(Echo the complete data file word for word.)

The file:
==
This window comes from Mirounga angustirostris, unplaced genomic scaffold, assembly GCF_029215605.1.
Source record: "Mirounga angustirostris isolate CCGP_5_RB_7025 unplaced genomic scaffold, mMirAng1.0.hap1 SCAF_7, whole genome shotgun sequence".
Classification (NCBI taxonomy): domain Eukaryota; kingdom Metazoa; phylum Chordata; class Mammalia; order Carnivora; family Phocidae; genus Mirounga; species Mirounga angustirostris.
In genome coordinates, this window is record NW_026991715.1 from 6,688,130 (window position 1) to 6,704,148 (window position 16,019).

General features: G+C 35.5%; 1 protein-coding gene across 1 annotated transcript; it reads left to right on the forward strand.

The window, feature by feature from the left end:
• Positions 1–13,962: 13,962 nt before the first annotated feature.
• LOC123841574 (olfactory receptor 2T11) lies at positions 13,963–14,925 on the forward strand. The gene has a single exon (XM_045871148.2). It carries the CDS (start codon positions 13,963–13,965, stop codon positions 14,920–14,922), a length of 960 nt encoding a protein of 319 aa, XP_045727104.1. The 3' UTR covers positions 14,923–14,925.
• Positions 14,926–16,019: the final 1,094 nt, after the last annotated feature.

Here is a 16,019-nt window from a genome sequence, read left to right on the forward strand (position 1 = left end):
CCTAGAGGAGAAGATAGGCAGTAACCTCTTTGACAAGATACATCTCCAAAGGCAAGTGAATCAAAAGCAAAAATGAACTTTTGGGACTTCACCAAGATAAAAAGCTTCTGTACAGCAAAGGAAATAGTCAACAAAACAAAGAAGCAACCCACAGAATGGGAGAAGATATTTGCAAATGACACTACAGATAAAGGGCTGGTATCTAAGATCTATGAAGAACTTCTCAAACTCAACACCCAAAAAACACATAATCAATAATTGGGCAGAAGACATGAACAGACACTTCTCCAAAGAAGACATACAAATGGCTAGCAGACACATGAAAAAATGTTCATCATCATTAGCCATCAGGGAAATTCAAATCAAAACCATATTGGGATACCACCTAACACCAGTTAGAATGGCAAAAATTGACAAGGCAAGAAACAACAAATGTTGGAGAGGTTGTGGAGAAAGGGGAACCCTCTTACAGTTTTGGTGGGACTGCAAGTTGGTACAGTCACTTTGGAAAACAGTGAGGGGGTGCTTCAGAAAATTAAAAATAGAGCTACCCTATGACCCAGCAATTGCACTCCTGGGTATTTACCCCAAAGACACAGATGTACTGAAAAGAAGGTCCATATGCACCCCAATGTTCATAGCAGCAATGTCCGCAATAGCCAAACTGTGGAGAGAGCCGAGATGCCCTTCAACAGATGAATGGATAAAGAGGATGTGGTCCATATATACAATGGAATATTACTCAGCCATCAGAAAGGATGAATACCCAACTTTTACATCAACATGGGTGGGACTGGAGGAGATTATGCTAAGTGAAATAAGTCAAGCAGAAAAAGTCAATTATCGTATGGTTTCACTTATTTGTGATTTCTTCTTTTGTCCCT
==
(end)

This window comes from Mirounga angustirostris, unplaced genomic scaffold, assembly GCF_029215605.1.
Source record: "Mirounga angustirostris isolate CCGP_5_RB_7025 unplaced genomic scaffold, mMirAng1.0.hap1 SCAF_7, whole genome shotgun sequence".
Classification (NCBI taxonomy): domain Eukaryota; kingdom Metazoa; phylum Chordata; class Mammalia; order Carnivora; family Phocidae; genus Mirounga; species Mirounga angustirostris.
In genome coordinates, this window is record NW_026991715.1 from 6,688,130 (window position 1) to 6,704,148 (window position 16,019).

General features: G+C 35.5%; 1 protein-coding gene across 1 annotated transcript; it reads left to right on the forward strand.

The window, feature by feature from the left end:
• Positions 1–13,962: 13,962 nt before the first annotated feature.
• LOC123841574 (olfactory receptor 2T11) lies at positions 13,963–14,925 on the forward strand. The gene has a single exon (XM_045871148.2). It carries the CDS (start codon positions 13,963–13,965, stop codon positions 14,920–14,922), a length of 960 nt encoding a protein of 319 aa, XP_045727104.1. The 3' UTR covers positions 14,923–14,925.
• Positions 14,926–16,019: the final 1,094 nt, after the last annotated feature.

Here is a 16,019-nt window from a genome sequence, read left to right on the forward strand (position 1 = left end):
CCTAGAGGAGAAGATAGGCAGTAACCTCTTTGACAAGATACATCTCCAAAGGCAAGTGAATCAAAAGCAAAAATGAACTTTTGGGACTTCACCAAGATAAAAAGCTTCTGTACAGCAAAGGAAATAGTCAACAAAACAAAGAAGCAACCCACAGAATGGGAGAAGATATTTGCAAATGACACTACAGATAAAGGGCTGGTATCTAAGATCTATGAAGAACTTCTCAAACTCAACACCCAAAAAACACATAATCAATAATTGGGCAGAAGACATGAACAGACACTTCTCCAAAGAAGACATACAAATGGCTAGCAGACACATGAAAAAATGTTCATCATCATTAGCCATCAGGGAAATTCAAATCAAAACCATATTGGGATACCACCTAACACCAGTTAGAATGGCAAAAATTGACAAGGCAAGAAACAACAAATGTTGGAGAGGTTGTGGAGAAAGGGGAACCCTCTTACAGTTTTGGTGGGACTGCAAGTTGGTACAGTCACTTTGGAAAACAGTGAGGGGGTGCTTCAGAAAATTAAAAATAGAGCTACCCTATGACCCAGCAATTGCACTCCTGGGTATTTACCCCAAAGACACAGATGTACTGAAAAGAAGGTCCATATGCACCCCAATGTTCATAGCAGCAATGTCCGCAATAGCCAAACTGTGGAGAGAGCCGAGATGCCCTTCAACAGATGAATGGATAAAGAGGATGTGGTCCATATATACAATGGAATATTACTCAGCCATCAGAAAGGATGAATACCCAACTTTTACATCAACATGGGTGGGACTGGAGGAGATTATGCTAAGTGAAATAAGTCAAGCAGAAAAAGTCAATTATCGTATGGTTTCACTTATTTGTGATTTCTTCTTTTGTCCCT